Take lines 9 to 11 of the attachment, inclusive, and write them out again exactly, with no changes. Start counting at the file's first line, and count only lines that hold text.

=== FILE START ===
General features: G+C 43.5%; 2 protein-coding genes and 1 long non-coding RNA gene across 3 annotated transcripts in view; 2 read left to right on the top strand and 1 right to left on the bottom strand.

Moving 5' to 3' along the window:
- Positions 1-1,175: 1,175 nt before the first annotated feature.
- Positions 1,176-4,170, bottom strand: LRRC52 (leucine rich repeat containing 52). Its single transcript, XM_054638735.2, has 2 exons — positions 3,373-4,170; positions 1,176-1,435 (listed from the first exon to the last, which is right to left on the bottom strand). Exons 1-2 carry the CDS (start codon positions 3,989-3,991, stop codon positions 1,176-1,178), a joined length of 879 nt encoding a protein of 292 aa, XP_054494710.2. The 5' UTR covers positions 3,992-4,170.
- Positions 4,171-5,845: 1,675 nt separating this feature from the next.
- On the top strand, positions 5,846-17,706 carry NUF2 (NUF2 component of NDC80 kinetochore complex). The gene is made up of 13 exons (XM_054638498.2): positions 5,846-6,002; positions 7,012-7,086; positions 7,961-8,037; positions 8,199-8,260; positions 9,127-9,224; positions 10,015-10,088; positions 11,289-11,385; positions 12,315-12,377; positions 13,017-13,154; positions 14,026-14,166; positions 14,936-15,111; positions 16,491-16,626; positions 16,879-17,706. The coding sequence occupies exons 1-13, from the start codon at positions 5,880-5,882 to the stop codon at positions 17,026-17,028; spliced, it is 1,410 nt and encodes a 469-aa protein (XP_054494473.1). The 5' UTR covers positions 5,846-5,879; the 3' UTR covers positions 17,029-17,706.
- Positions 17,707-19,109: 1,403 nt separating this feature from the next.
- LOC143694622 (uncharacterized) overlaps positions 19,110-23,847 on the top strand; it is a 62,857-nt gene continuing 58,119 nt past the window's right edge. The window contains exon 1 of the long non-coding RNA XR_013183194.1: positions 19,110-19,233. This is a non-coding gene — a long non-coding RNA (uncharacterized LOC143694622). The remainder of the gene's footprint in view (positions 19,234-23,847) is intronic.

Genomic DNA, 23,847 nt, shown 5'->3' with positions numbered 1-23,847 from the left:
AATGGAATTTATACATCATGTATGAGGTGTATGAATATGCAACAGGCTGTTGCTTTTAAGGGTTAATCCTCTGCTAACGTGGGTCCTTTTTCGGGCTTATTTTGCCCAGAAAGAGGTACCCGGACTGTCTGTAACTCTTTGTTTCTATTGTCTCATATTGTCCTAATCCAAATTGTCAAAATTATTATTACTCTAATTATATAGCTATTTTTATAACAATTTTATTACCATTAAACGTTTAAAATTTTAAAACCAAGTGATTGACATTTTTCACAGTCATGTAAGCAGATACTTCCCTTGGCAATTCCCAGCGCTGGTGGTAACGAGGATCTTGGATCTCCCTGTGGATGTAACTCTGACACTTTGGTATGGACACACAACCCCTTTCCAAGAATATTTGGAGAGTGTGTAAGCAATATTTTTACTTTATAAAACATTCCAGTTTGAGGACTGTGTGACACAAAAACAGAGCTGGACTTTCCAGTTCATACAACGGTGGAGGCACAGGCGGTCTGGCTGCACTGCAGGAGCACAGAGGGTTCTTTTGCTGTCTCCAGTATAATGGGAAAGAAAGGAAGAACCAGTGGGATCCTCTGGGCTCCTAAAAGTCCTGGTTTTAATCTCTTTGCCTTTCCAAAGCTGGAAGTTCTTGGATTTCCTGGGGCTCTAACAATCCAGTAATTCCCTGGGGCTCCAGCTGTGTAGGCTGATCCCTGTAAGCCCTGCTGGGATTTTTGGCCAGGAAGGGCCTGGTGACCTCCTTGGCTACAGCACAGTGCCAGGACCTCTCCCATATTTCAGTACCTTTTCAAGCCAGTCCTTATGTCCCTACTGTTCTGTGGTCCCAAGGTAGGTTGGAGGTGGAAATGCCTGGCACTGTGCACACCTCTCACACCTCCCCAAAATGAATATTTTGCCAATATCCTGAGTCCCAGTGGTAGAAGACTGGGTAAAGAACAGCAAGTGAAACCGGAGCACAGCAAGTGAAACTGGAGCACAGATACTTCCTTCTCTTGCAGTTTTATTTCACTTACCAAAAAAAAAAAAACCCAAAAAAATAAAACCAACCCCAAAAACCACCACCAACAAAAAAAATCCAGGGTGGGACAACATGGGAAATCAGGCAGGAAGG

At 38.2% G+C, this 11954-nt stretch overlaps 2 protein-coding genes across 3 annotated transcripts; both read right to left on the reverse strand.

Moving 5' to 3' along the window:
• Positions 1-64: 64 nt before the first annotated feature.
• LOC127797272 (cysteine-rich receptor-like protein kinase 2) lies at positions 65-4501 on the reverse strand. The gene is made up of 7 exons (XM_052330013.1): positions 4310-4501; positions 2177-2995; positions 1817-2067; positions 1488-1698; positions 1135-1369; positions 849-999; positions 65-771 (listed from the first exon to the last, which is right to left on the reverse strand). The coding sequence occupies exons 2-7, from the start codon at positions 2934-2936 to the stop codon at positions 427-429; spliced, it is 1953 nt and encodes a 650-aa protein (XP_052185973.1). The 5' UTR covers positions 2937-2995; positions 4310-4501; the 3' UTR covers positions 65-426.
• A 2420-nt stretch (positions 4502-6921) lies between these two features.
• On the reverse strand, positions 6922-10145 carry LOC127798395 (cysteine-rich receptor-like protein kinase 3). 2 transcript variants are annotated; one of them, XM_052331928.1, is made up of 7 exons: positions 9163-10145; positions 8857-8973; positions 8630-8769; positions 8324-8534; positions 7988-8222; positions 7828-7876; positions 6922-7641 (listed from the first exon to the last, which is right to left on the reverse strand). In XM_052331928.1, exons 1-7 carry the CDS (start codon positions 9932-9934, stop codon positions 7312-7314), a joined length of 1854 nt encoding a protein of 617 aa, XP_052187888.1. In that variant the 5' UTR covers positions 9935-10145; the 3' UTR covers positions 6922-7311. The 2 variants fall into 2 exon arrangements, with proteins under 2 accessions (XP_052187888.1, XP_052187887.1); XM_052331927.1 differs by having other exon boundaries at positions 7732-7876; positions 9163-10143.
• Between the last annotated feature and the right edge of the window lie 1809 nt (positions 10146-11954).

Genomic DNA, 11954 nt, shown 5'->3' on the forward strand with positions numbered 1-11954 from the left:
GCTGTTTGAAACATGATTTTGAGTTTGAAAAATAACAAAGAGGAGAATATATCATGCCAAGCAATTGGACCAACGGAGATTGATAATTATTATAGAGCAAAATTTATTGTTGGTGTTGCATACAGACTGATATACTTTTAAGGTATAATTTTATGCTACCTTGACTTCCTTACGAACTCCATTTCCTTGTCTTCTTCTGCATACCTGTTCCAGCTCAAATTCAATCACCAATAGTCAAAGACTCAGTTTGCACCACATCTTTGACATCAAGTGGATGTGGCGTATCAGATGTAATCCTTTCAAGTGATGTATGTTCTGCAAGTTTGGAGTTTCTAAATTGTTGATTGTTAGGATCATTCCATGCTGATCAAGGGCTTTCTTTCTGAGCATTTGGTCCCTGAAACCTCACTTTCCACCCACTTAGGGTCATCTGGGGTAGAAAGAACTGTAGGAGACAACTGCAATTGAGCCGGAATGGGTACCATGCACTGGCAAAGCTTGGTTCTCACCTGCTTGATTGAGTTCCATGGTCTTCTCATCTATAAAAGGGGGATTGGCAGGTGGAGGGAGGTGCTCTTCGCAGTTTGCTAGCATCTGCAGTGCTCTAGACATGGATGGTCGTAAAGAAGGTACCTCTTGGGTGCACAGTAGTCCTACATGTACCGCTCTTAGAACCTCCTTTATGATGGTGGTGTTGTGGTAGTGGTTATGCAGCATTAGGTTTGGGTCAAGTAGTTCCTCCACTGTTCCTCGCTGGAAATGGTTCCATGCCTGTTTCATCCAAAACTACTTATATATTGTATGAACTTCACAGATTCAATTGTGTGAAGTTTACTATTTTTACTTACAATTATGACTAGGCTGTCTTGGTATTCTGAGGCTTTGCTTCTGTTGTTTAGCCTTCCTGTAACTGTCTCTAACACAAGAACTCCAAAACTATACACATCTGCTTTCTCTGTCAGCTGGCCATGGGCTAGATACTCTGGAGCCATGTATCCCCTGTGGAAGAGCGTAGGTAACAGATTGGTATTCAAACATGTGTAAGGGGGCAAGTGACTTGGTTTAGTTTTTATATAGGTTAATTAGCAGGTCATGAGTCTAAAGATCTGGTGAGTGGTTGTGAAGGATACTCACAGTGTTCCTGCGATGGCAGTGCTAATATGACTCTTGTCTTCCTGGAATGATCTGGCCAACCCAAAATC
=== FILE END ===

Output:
Genomic DNA, 23,847 nt, shown 5'->3' with positions numbered 1-23,847 from the left:
AATGGAATTTATACATCATGTATGAGGTGTATGAATATGCAACAGGCTGTTGCTTTTAAGGGTTAATCCTCTGCTAACGTGGGTCCTTTTTCGGGCTTATTTTGCCCAGAAAGAGGTACCCGGACTGTCTGTAACTCTTTGTTTCTATTGTCTCATATTGTCCTAATCCAAATTGTCAAAATTATTATTACTCTAATTATATAGCTATTTTTATAACAATTTTATTACCATTAAACGTTTAAAATTTTAAAACCAAGTGATTGACATTTTTCACAGTCATGTAAGCAGATACTTCCCTTGGCAATTCCCAGCGCTGGTGGTAACGAGGATCTTGGATCTCCCTGTGGATGTAACTCTGACACTTTGGTATGGACACACAACCCCTTTCCAAGAATATTTGGAGAGTGTGTAAGCAATATTTTTACTTTATAAAACATTCCAGTTTGAGGACTGTGTGACACAAAAACAGAGCTGGACTTTCCAGTTCATACAACGGTGGAGGCACAGGCGGTCTGGCTGCACTGCAGGAGCACAGAGGGTTCTTTTGCTGTCTCCAGTATAATGGGAAAGAAAGGAAGAACCAGTGGGATCCTCTGGGCTCCTAAAAGTCCTGGTTTTAATCTCTTTGCCTTTCCAAAGCTGGAAGTTCTTGGATTTCCTGGGGCTCTAACAATCCAGTAATTCCCTGGGGCTCCAGCTGTGTAGGCTGATCCCTGTAAGCCCTGCTGGGATTTTTGGCCAGGAAGGGCCTGGTGACCTCCTTGGCTACAGCACAGTGCCAGGACCTCTCCCATATTTCAGTACCTTTTCAAGCCAGTCCTTATGTCCCTACTGTTCTGTGGTCCCAAGGTAGGTTGGAGGTGGAAATGCCTGGCACTGTGCACACCTCTCACACCTCCCCAAAATGAATATTTTGCCAATATCCTGAGTCCCAGTGGTAGAAGACTGGGTAAAGAACAGCAAGTGAAACCGGAGCACAGCAAGTGAAACTGGAGCACAGATACTTCCTTCTCTTGCAGTTTTATTTCACTTACCAAAAAAAAAAAAACCCAAAAAAATAAAACCAACCCCAAAAACCACCACCAACAAAAAAAATCCAGGGTGGGACAACATGGGAAATCAGGCAGGAAGG

At 38.2% G+C, this 11954-nt stretch overlaps 2 protein-coding genes across 3 annotated transcripts; both read right to left on the reverse strand.